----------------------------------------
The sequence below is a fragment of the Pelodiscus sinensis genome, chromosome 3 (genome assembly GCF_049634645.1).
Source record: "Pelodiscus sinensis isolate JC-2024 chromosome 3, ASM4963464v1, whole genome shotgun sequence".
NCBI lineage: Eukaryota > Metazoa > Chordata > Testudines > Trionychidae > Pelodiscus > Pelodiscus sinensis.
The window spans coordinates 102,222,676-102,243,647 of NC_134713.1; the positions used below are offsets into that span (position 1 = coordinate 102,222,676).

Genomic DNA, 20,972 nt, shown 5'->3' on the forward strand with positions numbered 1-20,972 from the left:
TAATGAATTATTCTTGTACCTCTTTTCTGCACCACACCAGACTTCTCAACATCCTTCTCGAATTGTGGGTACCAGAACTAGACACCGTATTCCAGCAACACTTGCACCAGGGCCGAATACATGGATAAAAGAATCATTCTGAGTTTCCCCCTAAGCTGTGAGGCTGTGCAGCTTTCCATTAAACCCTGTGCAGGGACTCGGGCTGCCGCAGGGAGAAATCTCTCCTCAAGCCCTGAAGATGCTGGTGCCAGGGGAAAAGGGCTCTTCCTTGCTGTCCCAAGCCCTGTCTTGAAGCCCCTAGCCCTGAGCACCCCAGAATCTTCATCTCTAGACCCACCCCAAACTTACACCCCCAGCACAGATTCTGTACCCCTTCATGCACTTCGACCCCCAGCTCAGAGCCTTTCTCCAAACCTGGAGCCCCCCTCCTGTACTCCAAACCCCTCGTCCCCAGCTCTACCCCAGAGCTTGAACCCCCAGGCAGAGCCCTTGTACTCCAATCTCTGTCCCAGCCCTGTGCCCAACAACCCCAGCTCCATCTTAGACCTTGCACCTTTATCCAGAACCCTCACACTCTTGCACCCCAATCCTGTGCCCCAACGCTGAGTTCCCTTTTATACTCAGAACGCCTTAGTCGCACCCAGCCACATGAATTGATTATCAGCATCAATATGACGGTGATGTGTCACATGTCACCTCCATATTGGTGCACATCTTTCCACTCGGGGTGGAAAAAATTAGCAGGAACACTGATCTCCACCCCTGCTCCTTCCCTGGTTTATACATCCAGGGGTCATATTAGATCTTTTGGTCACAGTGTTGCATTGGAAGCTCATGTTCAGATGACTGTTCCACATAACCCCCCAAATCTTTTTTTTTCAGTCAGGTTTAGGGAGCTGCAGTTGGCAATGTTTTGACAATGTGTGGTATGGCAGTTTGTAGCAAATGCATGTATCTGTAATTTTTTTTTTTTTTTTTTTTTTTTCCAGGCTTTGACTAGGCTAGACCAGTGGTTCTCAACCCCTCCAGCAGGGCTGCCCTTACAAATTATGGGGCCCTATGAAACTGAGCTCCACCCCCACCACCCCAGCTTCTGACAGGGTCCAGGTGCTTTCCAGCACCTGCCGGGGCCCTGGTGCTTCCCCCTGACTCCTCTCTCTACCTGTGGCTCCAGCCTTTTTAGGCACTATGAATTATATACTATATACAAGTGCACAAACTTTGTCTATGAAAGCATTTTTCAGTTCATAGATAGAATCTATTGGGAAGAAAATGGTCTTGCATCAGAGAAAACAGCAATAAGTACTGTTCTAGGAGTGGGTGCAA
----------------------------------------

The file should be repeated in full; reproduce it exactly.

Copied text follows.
The sequence below is a fragment of the Pelodiscus sinensis genome, chromosome 3 (genome assembly GCF_049634645.1).
Source record: "Pelodiscus sinensis isolate JC-2024 chromosome 3, ASM4963464v1, whole genome shotgun sequence".
NCBI lineage: Eukaryota > Metazoa > Chordata > Testudines > Trionychidae > Pelodiscus > Pelodiscus sinensis.
The window spans coordinates 102,222,676-102,243,647 of NC_134713.1; the positions used below are offsets into that span (position 1 = coordinate 102,222,676).

Genomic DNA, 20,972 nt, shown 5'->3' on the forward strand with positions numbered 1-20,972 from the left:
TAATGAATTATTCTTGTACCTCTTTTCTGCACCACACCAGACTTCTCAACATCCTTCTCGAATTGTGGGTACCAGAACTAGACACCGTATTCCAGCAACACTTGCACCAGGGCCGAATACATGGATAAAAGAATCATTCTGAGTTTCCCCCTAAGCTGTGAGGCTGTGCAGCTTTCCATTAAACCCTGTGCAGGGACTCGGGCTGCCGCAGGGAGAAATCTCTCCTCAAGCCCTGAAGATGCTGGTGCCAGGGGAAAAGGGCTCTTCCTTGCTGTCCCAAGCCCTGTCTTGAAGCCCCTAGCCCTGAGCACCCCAGAATCTTCATCTCTAGACCCACCCCAAACTTACACCCCCAGCACAGATTCTGTACCCCTTCATGCACTTCGACCCCCAGCTCAGAGCCTTTCTCCAAACCTGGAGCCCCCCTCCTGTACTCCAAACCCCTCGTCCCCAGCTCTACCCCAGAGCTTGAACCCCCAGGCAGAGCCCTTGTACTCCAATCTCTGTCCCAGCCCTGTGCCCAACAACCCCAGCTCCATCTTAGACCTTGCACCTTTATCCAGAACCCTCACACTCTTGCACCCCAATCCTGTGCCCCAACGCTGAGTTCCCTTTTATACTCAGAACGCCTTAGTCGCACCCAGCCACATGAATTGATTATCAGCATCAATATGACGGTGATGTGTCACATGTCACCTCCATATTGGTGCACATCTTTCCACTCGGGGTGGAAAAAATTAGCAGGAACACTGATCTCCACCCCTGCTCCTTCCCTGGTTTATACATCCAGGGGTCATATTAGATCTTTTGGTCACAGTGTTGCATTGGAAGCTCATGTTCAGATGACTGTTCCACATAACCCCCCAAATCTTTTTTTTTCAGTCAGGTTTAGGGAGCTGCAGTTGGCAATGTTTTGACAATGTGTGGTATGGCAGTTTGTAGCAAATGCATGTATCTGTAATTTTTTTTTTTTTTTTTTTTTTTTCCAGGCTTTGACTAGGCTAGACCAGTGGTTCTCAACCCCTCCAGCAGGGCTGCCCTTACAAATTATGGGGCCCTATGAAACTGAGCTCCACCCCCACCACCCCAGCTTCTGACAGGGTCCAGGTGCTTTCCAGCACCTGCCGGGGCCCTGGTGCTTCCCCCTGACTCCTCTCTCTACCTGTGGCTCCAGCCTTTTTAGGCACTATGAATTATATACTATATACAAGTGCACAAACTTTGTCTATGAAAGCATTTTTCAGTTCATAGATAGAATCTATTGGGAAGAAAATGGTCTTGCATCAGAGAAAACAGCAATAAGTACTGTTCTAGGAGTGGGTGCAA